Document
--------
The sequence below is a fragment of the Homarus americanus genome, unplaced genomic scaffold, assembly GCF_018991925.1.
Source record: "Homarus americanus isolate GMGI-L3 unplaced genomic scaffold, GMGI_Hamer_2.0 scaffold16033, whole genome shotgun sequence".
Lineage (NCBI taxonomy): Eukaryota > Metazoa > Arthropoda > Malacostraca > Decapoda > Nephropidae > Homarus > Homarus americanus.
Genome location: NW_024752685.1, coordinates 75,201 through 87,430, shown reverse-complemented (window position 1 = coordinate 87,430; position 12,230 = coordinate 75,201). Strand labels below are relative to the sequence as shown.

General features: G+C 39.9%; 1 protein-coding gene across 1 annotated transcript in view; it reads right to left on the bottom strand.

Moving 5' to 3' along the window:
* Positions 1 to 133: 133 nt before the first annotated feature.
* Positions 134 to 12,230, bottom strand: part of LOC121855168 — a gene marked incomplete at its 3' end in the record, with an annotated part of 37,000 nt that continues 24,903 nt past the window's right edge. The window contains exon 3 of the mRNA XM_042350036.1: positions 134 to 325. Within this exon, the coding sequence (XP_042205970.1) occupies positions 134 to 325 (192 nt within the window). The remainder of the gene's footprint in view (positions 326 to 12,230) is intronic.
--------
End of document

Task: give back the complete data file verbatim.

The sequence below is a fragment of the Homarus americanus genome, unplaced genomic scaffold, assembly GCF_018991925.1.
Source record: "Homarus americanus isolate GMGI-L3 unplaced genomic scaffold, GMGI_Hamer_2.0 scaffold16033, whole genome shotgun sequence".
Lineage (NCBI taxonomy): Eukaryota > Metazoa > Arthropoda > Malacostraca > Decapoda > Nephropidae > Homarus > Homarus americanus.
Genome location: NW_024752685.1, coordinates 75,201 through 87,430, shown reverse-complemented (window position 1 = coordinate 87,430; position 12,230 = coordinate 75,201). Strand labels below are relative to the sequence as shown.

General features: G+C 39.9%; 1 protein-coding gene across 1 annotated transcript in view; it reads right to left on the bottom strand.

Moving 5' to 3' along the window:
* Positions 1 to 133: 133 nt before the first annotated feature.
* Positions 134 to 12,230, bottom strand: part of LOC121855168 — a gene marked incomplete at its 3' end in the record, with an annotated part of 37,000 nt that continues 24,903 nt past the window's right edge. The window contains exon 3 of the mRNA XM_042350036.1: positions 134 to 325. Within this exon, the coding sequence (XP_042205970.1) occupies positions 134 to 325 (192 nt within the window). The remainder of the gene's footprint in view (positions 326 to 12,230) is intronic.